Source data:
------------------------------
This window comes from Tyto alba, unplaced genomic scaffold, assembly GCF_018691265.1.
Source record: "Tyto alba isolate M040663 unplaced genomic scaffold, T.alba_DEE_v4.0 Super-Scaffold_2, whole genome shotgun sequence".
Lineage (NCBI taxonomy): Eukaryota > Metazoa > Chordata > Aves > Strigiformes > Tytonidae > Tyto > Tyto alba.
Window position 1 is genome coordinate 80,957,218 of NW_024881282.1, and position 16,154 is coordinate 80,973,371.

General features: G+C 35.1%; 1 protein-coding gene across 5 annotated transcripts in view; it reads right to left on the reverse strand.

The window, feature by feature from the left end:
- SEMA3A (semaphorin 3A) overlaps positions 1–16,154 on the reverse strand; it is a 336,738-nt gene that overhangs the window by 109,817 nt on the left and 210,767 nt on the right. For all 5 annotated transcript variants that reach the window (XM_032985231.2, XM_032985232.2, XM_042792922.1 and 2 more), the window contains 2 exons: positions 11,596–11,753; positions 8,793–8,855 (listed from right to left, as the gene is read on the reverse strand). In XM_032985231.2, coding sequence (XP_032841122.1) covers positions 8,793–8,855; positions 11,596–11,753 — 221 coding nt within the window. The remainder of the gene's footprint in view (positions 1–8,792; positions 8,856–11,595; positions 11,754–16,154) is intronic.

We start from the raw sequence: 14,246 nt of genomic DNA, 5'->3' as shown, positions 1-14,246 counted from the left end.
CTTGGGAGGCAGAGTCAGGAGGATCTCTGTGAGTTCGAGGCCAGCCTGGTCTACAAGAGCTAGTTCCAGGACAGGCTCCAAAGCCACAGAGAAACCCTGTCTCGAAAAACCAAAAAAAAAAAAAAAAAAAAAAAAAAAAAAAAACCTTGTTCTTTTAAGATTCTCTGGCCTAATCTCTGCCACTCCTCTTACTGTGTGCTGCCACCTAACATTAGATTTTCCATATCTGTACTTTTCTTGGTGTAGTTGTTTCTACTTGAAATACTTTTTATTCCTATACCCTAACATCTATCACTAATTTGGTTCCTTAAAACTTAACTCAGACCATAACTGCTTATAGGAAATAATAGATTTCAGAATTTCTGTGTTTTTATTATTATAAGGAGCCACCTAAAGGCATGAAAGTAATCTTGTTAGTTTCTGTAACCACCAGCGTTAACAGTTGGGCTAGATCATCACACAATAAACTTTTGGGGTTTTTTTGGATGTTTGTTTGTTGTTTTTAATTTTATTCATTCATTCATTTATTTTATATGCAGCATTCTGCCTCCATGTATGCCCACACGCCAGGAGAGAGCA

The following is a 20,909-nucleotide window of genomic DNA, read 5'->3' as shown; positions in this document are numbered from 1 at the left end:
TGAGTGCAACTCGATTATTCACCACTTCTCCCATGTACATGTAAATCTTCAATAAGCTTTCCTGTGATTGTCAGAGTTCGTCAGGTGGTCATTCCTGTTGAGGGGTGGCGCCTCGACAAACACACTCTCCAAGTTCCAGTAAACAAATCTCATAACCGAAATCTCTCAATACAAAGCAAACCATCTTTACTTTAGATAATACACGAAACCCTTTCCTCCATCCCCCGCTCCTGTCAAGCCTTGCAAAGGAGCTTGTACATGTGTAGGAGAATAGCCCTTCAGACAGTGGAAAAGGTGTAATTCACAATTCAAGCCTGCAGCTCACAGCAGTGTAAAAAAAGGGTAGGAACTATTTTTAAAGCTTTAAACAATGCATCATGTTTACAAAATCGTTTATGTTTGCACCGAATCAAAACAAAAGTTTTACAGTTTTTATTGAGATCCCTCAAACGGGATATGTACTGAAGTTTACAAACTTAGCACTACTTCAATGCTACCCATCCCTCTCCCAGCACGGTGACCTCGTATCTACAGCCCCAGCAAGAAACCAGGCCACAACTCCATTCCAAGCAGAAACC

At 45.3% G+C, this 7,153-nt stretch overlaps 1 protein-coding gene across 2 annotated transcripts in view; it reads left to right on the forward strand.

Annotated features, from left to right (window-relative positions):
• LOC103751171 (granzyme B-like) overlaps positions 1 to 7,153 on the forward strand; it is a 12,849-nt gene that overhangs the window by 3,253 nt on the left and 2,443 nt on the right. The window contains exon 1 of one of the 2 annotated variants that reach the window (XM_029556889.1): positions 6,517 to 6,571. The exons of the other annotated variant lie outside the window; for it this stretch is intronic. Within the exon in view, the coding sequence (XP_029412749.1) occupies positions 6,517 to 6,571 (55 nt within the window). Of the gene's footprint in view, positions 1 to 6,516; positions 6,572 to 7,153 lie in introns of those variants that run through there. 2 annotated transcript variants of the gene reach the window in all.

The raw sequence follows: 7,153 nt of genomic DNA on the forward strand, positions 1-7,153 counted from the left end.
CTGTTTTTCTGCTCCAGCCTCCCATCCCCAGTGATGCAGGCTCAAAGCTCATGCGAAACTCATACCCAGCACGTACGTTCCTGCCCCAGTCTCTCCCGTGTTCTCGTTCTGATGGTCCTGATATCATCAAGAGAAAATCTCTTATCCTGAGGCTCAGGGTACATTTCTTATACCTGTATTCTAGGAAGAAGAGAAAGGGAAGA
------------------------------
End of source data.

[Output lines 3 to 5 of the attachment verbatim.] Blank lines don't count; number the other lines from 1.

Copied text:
Lineage (NCBI taxonomy): Eukaryota > Metazoa > Chordata > Aves > Strigiformes > Tytonidae > Tyto > Tyto alba.
Window position 1 is genome coordinate 80,957,218 of NW_024881282.1, and position 16,154 is coordinate 80,973,371.

General features: G+C 35.1%; 1 protein-coding gene across 5 annotated transcripts in view; it reads right to left on the reverse strand.